One school that has fully embraced STEAM is Sir Manasseh Meyer International School, which offers a dedicated design technology curriculum known as the Makerspace Programme. As part of this programme, students have access to a range of scientific instruments, visual arts materials and woodworking tools. They also have full use of technology such as 3D printing and robotics equipment.
There are plenty of benefits to Makerspace. It not only provides students with hands-on, creative ways to design and experiment, but it also brings them together to work collaboratively, an essential skill for the 21st century.
“Every aspect of our lives is affected by the technologies we use,” says Singaporean SARA AK, an Art and Design teacher and Makerspace lead at SMMIS. “Many of these have become such an integral part of our world that we barely notice them. Technologies today are the culmination of ideas, invention and innovations, many of which are revealed in the stories of the people who have transformed our world. Innovation requires an experimental mindset, and I want that for our students – to create ideas for people to help people.”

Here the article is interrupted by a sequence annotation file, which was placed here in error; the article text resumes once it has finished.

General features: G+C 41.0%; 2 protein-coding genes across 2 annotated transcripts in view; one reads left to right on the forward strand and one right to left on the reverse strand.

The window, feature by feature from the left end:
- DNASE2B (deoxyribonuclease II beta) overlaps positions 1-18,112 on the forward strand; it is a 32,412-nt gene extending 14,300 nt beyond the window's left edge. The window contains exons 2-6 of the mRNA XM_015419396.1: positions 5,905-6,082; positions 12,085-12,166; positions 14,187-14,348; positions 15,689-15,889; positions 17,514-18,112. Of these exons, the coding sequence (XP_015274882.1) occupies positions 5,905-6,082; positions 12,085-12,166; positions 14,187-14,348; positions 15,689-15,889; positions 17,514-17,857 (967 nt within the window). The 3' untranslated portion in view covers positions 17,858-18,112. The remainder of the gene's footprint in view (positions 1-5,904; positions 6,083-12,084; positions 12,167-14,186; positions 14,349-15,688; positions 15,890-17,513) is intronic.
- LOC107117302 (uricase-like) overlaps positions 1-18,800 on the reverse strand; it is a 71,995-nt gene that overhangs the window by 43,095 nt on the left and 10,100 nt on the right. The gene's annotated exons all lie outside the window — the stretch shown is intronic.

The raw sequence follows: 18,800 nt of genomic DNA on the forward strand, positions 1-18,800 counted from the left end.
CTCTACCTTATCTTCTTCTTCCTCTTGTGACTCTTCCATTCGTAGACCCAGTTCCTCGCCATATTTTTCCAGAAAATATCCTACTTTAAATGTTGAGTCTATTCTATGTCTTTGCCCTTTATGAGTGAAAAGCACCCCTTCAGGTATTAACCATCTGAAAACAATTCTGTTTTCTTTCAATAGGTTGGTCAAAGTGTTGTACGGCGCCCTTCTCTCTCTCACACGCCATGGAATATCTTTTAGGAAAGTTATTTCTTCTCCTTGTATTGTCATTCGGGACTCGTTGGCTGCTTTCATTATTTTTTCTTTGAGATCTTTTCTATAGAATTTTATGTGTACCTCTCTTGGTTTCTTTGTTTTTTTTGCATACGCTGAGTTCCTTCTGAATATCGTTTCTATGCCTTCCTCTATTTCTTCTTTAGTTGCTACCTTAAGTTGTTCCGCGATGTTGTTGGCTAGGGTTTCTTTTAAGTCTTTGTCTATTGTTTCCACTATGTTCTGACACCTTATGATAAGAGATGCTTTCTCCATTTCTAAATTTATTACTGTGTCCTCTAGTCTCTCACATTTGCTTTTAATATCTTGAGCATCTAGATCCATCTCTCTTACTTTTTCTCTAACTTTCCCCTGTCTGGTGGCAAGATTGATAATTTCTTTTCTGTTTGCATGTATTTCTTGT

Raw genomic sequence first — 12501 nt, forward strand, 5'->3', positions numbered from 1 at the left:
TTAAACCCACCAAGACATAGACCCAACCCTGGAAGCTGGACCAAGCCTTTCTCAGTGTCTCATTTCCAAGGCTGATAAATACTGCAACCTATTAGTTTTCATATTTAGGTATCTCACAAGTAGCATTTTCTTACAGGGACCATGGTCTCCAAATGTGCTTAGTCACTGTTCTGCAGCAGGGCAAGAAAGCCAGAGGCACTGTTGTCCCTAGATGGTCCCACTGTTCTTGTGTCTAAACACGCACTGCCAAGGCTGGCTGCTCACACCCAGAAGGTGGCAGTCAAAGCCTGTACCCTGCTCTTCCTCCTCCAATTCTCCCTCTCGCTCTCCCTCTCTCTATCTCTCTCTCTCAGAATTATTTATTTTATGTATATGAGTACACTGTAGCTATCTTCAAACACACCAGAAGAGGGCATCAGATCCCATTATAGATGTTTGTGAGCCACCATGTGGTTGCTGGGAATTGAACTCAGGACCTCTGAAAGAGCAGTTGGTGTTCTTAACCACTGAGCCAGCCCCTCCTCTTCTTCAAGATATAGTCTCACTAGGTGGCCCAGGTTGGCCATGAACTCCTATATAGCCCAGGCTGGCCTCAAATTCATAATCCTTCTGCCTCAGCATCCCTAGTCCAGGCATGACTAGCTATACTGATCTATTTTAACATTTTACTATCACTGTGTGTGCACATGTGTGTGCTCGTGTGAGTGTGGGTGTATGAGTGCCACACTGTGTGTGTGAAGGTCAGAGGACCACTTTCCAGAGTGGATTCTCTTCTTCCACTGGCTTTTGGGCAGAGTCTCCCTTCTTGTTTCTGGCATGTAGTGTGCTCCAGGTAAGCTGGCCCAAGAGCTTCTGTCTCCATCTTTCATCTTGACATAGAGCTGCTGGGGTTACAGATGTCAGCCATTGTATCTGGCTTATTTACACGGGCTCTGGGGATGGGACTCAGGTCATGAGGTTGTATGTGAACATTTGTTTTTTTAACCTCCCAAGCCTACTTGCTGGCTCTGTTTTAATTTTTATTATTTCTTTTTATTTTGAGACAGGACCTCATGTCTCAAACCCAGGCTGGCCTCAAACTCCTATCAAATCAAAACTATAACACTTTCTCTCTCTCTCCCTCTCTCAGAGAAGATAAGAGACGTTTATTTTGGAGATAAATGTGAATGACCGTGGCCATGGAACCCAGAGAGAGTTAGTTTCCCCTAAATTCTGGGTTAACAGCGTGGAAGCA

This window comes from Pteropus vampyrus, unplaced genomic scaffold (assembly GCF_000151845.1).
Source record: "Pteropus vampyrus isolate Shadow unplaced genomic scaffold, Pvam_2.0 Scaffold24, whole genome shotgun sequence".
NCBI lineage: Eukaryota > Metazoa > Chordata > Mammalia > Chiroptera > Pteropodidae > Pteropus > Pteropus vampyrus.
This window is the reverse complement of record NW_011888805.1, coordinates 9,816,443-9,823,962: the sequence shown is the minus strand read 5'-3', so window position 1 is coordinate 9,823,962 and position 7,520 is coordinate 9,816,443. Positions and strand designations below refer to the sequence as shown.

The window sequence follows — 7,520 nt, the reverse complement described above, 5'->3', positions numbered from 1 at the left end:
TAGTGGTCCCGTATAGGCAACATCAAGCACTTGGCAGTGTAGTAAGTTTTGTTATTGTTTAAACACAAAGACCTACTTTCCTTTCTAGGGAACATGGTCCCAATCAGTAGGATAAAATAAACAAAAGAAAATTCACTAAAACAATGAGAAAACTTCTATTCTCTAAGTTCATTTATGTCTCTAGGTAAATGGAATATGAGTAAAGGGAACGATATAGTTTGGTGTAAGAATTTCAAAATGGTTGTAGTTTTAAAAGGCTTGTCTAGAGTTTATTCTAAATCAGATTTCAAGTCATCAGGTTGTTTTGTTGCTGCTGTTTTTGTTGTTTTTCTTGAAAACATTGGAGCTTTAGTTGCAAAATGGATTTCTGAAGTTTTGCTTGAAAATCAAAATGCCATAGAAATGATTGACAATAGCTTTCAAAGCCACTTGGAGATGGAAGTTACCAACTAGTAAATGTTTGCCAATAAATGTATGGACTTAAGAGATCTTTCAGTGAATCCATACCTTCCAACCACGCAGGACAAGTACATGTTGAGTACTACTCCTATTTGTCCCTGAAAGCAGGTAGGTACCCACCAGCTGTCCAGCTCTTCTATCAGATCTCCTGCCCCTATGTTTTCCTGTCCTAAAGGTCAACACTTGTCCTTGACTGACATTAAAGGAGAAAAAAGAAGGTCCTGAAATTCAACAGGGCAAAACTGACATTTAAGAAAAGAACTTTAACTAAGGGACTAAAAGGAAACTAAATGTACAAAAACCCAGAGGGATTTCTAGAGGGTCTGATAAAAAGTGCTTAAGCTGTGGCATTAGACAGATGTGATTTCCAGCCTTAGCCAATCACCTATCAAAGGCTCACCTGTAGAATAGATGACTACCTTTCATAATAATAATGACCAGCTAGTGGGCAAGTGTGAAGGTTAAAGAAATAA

Traffic Lights & Toys
The application of technology across the curriculum at SMMIS has seen Primary School students immersed in the world of the “micro:bit”. This is a pocket-sized computer that teaches coding skills – students use it to create dice games and calibrate compasses, for example. In one particularly impressive project, they built a replica “mini Orchard Road” that included flashing LEDs on the buildings and even mimicked the algorithms of the traffic light system.
Meanwhile, the Secondary School students created virtual pets and used their micro:bits to bring those pets’ faces and emotions to life. And, in keeping with the theme of helping others through innovation, they also created toys for the Pre-School. In order to do this successfully, they had to embrace collaborative design.
This toy project was a game-changer, according to JASON SHULMAN, Head of Teaching and Learning at SMMIS, with a bigger impact than even he expected. “The Pre-School students responded with a sense of awe and wonderment at the older children’s creations,” he says. “It made the creators understand the capabilities they now have at their fingertips as they develop as makers.”
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